Deadbeats: Save the heckling for Ed Nonymous

By:
04/15/2015

If you’re seeing a band at a concert, you should stop heckling. Few things are more annoying to encounter at a show than a fan who heckles a band over and over again.

I understand where band hecklers come from. More often than not, a band heckler clamors to hear his or her favorite song—usually an obvious big hit. Aside from that, band hecklers either try to make a joke or try to say something to get under a band’s skin. In every case, however, band heckling is one of the most disrespectful things a fan can do at a show and can sometimes change the way a band performs forever.

Radiohead famously never plays “Creep” because of how many fans yell and scream for it to be played throughout their concerts. Heckling alienates the band and makes the rest of their music seem less important when they hear fans repeatedly request one single song.

A few weeks ago I saw Taking Back Sunday at 9:30 Club. For the entirety of the first half of the show, one drunk fan screamed and screamed for the band to play “MakeDamnSure” between every single song. It was distracting and rude, and it clearly bothered frontman Adam Lazzara.

About halfway through the show, during a break between songs, Lazzara heckled back, telling the man to shut up and assured him that “MakeDamnSure” was on its way in the band’s planned setlist.

The heckler should not be decried too much; he just wanted to advocate for his favorite song. But his yelling and complaining is disrespectful and does seems downright ignorant when you consider that Taking Back Sunday was only in the first half of their setlist. He wasn’t yelling for a niche song. He wanted their big hit—obviously the band was probably going to play it. He should have just been patient and waited until the band chose to deliver.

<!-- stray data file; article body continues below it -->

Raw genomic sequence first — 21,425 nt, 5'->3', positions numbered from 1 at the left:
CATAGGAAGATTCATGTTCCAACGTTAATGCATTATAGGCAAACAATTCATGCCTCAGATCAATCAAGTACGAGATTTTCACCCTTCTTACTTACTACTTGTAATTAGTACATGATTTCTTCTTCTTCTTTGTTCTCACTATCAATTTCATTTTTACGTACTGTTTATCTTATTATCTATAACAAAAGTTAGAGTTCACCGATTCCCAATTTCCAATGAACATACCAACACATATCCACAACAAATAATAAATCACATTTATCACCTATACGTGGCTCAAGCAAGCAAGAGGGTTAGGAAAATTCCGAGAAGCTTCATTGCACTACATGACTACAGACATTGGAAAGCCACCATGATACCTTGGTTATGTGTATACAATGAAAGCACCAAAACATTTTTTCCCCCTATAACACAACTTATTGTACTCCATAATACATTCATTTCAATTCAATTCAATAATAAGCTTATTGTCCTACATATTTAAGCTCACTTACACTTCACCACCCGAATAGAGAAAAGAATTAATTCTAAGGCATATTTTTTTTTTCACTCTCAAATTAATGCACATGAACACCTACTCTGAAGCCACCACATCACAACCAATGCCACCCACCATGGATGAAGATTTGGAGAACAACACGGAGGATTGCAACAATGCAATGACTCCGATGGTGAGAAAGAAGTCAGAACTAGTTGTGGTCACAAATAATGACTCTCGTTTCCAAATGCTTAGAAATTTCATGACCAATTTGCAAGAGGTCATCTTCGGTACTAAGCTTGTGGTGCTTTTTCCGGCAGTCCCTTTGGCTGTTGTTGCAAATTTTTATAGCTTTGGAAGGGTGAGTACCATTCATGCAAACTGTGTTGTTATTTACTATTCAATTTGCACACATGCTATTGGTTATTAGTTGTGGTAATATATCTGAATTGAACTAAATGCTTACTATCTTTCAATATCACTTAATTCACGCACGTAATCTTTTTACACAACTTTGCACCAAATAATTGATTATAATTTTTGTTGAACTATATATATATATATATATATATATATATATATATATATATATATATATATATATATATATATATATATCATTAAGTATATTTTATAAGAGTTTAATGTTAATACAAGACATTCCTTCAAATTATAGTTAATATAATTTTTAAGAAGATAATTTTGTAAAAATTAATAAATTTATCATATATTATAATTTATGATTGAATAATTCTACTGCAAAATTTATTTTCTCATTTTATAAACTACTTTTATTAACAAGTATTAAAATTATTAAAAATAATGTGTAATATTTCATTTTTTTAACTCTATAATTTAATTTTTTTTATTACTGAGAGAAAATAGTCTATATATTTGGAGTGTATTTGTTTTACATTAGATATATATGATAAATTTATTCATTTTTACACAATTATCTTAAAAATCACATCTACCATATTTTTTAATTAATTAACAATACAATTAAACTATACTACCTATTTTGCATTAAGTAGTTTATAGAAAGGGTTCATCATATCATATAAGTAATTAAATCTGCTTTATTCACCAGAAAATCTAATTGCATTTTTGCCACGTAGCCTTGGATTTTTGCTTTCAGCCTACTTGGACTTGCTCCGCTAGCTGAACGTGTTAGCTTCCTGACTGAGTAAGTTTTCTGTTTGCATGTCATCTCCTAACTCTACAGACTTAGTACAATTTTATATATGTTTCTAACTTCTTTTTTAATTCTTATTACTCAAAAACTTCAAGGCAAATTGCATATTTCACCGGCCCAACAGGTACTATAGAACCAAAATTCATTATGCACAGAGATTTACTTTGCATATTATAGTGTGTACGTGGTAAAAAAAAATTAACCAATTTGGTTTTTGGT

A band is under no obligation to play their single bit hit at a show, and their decision not to do so does not warrant any amount of heckling. Too many concertgoers feel that their favorite band owes them when it comes to playing fan-favorite songs. They go insane when a band doesn’t play every single song that their fans would desire to hear. Not only does that disrespect the wishes of the band, it is a selfish and unrealistic way to think about a concert performance.

Brian Fallon, The Gaslight Anthem’s frontman, has written about dealing with fan heckling. Tired of exhaustive requests for Bruce Springsteen covers and being told to “shut up and play,” Fallon addressed fan hecklers in a post on the band’s website last July.

“Don’t come to hear a cover, it probably won’t happen,” Fallon wrote. “Don’t come to yell at me when I’m trying to share something with the audience to reach out to them about something I feel is moving me.”

Fallon goes on to write that any particular Gaslight Anthem show will have its own unique set list, and that fans shouldn’t go in with any lofty expectations about the show. When someone buys a ticket to a band’s show, they’re not paying for a specific set of songs. They’re paying to see the band go up on stage and do whatever they want for an hour or two. The band reserves the right to decide what songs to play and how many breaks they’ll take between songs.

Fan heckling is born from the misconception that bands owe something to their fans when they perform for them. The only thing they owe fans is an honest, energetic attempt to entertain them. That doesn’t include any particular song, and it certainly does not give a fan the right to dictate when a band can and can’t take a break between songs to talk to their fans.

In the end, when a fan yells and requests a band to play a song, they are essentially saying they don’t trust the band’s judgement. It’s a selfish way to act. Concerts are about fans interacting with a band’s presentation to them.

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Rhiannon


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